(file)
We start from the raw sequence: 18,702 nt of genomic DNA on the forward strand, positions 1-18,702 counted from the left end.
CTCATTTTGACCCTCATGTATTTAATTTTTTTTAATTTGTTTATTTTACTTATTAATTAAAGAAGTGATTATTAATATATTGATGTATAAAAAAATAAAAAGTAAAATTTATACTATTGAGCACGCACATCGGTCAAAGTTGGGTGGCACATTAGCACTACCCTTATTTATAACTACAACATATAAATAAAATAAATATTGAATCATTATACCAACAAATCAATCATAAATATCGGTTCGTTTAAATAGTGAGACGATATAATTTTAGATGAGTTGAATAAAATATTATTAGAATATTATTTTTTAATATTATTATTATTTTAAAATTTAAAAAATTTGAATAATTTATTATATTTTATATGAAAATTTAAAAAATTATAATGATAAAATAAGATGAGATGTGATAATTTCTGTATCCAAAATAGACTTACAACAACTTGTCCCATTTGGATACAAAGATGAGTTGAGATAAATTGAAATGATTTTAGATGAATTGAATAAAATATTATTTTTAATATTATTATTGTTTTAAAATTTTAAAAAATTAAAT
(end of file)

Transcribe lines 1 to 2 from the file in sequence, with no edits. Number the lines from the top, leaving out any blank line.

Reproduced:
We start from the raw sequence: 18,702 nt of genomic DNA on the forward strand, positions 1-18,702 counted from the left end.
CTCATTTTGACCCTCATGTATTTAATTTTTTTTAATTTGTTTATTTTACTTATTAATTAAAGAAGTGATTATTAATATATTGATGTATAAAAAAATAAAAAGTAAAATTTATACTATTGAGCACGCACATCGGTCAAAGTTGGGTGGCACATTAGCACTACCCTTATTTATAACTACAACATATAAATAAAATAAATATTGAATCATTATACCAACAAATCAATCATAAATATCGGTTCGTTTAAATAGTGAGACGATATAATTTTAGATGAGTTGAATAAAATATTATTAGAATATTATTTTTTAATATTATTATTATTTTAAAATTTAAAAAATTTGAATAATTTATTATATTTTATATGAAAATTTAAAAAATTATAATGATAAAATAAGATGAGATGTGATAATTTCTGTATCCAAAATAGACTTACAACAACTTGTCCCATTTGGATACAAAGATGAGTTGAGATAAATTGAAATGATTTTAGATGAATTGAATAAAATATTATTTTTAATATTATTATTGTTTTAAAATTTTAAAAAATTAAAT